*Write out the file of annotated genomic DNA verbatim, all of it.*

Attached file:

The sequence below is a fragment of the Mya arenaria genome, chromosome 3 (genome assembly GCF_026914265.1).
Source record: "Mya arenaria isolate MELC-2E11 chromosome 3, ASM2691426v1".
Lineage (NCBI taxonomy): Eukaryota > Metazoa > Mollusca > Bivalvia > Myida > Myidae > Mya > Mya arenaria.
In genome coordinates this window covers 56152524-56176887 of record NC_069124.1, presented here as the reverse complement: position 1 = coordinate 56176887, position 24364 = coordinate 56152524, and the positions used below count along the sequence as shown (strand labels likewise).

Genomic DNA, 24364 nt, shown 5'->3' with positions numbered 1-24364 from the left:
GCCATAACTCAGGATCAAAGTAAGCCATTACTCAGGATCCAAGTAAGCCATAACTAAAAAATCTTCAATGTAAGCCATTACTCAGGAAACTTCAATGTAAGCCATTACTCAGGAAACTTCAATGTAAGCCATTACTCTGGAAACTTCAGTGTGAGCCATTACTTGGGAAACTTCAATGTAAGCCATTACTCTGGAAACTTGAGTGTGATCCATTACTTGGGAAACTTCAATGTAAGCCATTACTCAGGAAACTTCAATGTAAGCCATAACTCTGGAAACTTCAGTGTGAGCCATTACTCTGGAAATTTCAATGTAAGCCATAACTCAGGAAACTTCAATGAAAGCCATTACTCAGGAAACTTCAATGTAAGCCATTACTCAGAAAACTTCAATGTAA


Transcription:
The sequence below is a fragment of the Mya arenaria genome, chromosome 3 (genome assembly GCF_026914265.1).
Source record: "Mya arenaria isolate MELC-2E11 chromosome 3, ASM2691426v1".
Lineage (NCBI taxonomy): Eukaryota > Metazoa > Mollusca > Bivalvia > Myida > Myidae > Mya > Mya arenaria.
In genome coordinates this window covers 56152524-56176887 of record NC_069124.1, presented here as the reverse complement: position 1 = coordinate 56176887, position 24364 = coordinate 56152524, and the positions used below count along the sequence as shown (strand labels likewise).

Genomic DNA, 24364 nt, shown 5'->3' with positions numbered 1-24364 from the left:
GCCATAACTCAGGATCAAAGTAAGCCATTACTCAGGATCCAAGTAAGCCATAACTAAAAAATCTTCAATGTAAGCCATTACTCAGGAAACTTCAATGTAAGCCATTACTCAGGAAACTTCAATGTAAGCCATTACTCTGGAAACTTCAGTGTGAGCCATTACTTGGGAAACTTCAATGTAAGCCATTACTCTGGAAACTTGAGTGTGATCCATTACTTGGGAAACTTCAATGTAAGCCATTACTCAGGAAACTTCAATGTAAGCCATAACTCTGGAAACTTCAGTGTGAGCCATTACTCTGGAAATTTCAATGTAAGCCATAACTCAGGAAACTTCAATGAAAGCCATTACTCAGGAAACTTCAATGTAAGCCATTACTCAGAAAACTTCAATGTAA